There’s No Need to Be Terse! (Chapter 11)

For today’s objective, we want to look at some terse arguments. The book defines a terse argument as one “which leaves one or more important factors assumed but unstated (312).” Some of the most frequent users of this type of arguments are people who are hoping to deceive or mislead the audience. By making the connections seem obvious (when in actuality they may not always be), these speakers bring the audience fluidly down whatever train of thought he or she wishes.

Another common offender, which we will see in today’s example, are stupid people. They probably just don’t realize that something’s missing. Although for today’s assignment, they specified that it should be a print media, I think this video will be way more fun to analyze.

She starts off strong! She says that “U.S. Americans” are unable to locate America on a map because some of them don’t have maps. Good job, Miss North Carolina. This is an idiotic answer, but at least it follows some sort of pattern (1)<They cannot find America on a map> [because] (2) <they don’t have maps.> (2) => (1). Now we’re cooking. What does she say next?

Next she mumbles about how our education system in the United States should help South Africa and Iraq so that we “will be able to build up our future for our children.” WHAT?!

Ok, obviously the conclusion is that <we will be able to build up our future for our children>. And somehow <our education system should help South Africa and “the Iraq”> is a premise… but how she gets from point a to point b needs a little assisting. Let’s try and see if we can figure it out.

(1)<America has a good education system.> [So] (2) <we should help South Africa and Iraq (by educating them),> [which will] (3) <build a better future for our children.>

Diagrammed, this looks something like this

(1) => (2) => (3)

This argument may now at least flow in a logical way but it is still very weak. The question asked seems to be implying that the American education system is not good, so that knocks out premise (1). (This was the premise I had to include in order for this argument to make sense). (2) goes as soon as we ask the question of relevance… no one was talking about South Africa or Iraq, why did she randomly bring them up? (3) makes sense, if you follow her sub-par logic, because a better future for our children will surely be built upon a better education. However, a strong conclusion does not a strong argument make. Beauty queen’s argument get’s a big WEAK rating.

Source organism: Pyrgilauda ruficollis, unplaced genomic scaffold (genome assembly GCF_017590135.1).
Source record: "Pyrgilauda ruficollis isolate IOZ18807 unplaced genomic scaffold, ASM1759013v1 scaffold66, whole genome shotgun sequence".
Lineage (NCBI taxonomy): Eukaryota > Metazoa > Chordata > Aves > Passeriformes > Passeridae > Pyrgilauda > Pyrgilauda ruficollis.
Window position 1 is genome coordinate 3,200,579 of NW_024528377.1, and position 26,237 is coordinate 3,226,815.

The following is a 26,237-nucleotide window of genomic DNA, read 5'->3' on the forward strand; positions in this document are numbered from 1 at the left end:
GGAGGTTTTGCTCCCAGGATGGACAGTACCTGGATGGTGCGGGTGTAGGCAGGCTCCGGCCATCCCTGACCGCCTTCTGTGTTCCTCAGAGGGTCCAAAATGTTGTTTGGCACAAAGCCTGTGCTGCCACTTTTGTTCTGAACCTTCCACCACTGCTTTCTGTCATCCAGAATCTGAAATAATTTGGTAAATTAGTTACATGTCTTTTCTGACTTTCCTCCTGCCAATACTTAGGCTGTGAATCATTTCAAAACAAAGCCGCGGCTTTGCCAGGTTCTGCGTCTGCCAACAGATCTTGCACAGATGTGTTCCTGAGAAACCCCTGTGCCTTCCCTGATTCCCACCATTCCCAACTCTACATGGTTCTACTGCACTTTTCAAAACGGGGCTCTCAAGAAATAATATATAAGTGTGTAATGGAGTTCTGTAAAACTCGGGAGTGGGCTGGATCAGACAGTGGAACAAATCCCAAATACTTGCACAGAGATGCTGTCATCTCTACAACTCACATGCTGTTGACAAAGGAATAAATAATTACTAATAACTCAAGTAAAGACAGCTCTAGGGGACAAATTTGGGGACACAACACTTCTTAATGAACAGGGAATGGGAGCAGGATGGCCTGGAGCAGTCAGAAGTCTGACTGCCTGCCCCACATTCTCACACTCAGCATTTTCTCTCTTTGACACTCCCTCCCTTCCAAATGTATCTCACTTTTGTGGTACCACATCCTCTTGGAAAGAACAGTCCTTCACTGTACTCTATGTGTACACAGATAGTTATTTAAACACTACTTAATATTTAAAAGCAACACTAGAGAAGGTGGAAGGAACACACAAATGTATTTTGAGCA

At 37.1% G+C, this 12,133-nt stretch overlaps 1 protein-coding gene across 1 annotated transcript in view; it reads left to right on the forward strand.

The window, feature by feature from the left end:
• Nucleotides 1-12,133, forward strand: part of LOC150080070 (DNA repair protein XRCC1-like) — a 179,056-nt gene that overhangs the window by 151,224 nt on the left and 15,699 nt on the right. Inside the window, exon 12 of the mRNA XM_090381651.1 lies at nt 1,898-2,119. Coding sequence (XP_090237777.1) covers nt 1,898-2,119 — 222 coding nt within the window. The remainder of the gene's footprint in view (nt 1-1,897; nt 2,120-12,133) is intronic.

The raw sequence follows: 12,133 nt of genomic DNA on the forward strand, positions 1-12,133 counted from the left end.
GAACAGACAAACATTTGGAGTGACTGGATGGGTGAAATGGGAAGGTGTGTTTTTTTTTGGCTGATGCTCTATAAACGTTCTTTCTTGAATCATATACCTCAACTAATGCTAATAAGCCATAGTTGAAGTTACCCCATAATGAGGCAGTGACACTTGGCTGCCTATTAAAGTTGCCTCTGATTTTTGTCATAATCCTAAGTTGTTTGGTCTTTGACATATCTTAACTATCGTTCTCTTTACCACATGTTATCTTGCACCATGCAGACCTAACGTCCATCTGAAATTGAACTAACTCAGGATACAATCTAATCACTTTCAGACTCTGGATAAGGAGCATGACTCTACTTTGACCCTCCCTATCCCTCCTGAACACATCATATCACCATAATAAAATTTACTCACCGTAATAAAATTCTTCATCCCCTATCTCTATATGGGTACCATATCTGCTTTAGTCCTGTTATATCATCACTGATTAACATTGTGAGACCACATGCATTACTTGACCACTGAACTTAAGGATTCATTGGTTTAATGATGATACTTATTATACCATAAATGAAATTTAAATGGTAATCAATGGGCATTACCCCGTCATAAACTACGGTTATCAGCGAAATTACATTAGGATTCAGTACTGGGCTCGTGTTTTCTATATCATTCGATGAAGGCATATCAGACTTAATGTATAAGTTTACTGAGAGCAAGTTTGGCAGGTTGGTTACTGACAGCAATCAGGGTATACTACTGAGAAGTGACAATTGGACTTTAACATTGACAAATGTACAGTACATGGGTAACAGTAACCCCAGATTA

As I mentioned, deceitful leaders are often the proprietors of terse arguments. Who is a better example of that than Adolf Hitler? In this translated version of one of his speeches, it is easy to find examples as such. Like this first one, for example:

“Changes of Government have occurred frequently in history, and in the history of our people. It is certain, however, that never was a change of Government attended with such far-reaching results as that eight years ago. At that time the situation of the Reich was desperate.”

The big question one would then ask is… so what? He goes on and on about how hard times have been but nowhere for quite a long time does he give any idea as to where he is going with it– there is no conclusion. He spends a long time bemoaning what bad shape they were in.Let’s analyze.

(1)<Changes of Government have occurred frequently in history, and in the history of our people.> It is certain, however, that (2)<never was a change of Government attended with such far-reaching results as that eight years ago.> (3)<At that time the situation of the Reich was desperate.>

Were he to have added a statement something like (4) <This is why we need the Nazi power in control.> then this paragraph would not be terse. But by just adding and adding to the doom and destruction, he (I guess) hopes that it will be implied. Had that sentence been added in, it would have  looked something like this.

(1)

|

(2) + (3)

|

(4)

This would have been a strong argument. The premise (1) is strong because it is common knowledge, and it is relevant to the rest of the facts. (2) and (3) together help to build the picture of how dim the situation is, and that something needs to be done. Finally, (4) answers the problem raised by the premises, and is properly strong for the evidence supplied. So we can see (this should come as no surprise) that Hitler made strong arguments… I guess that makes sense.

 

So today we’ve covered Hitler and a beauty queen. Hopefully we understand terse arguments a little better now!

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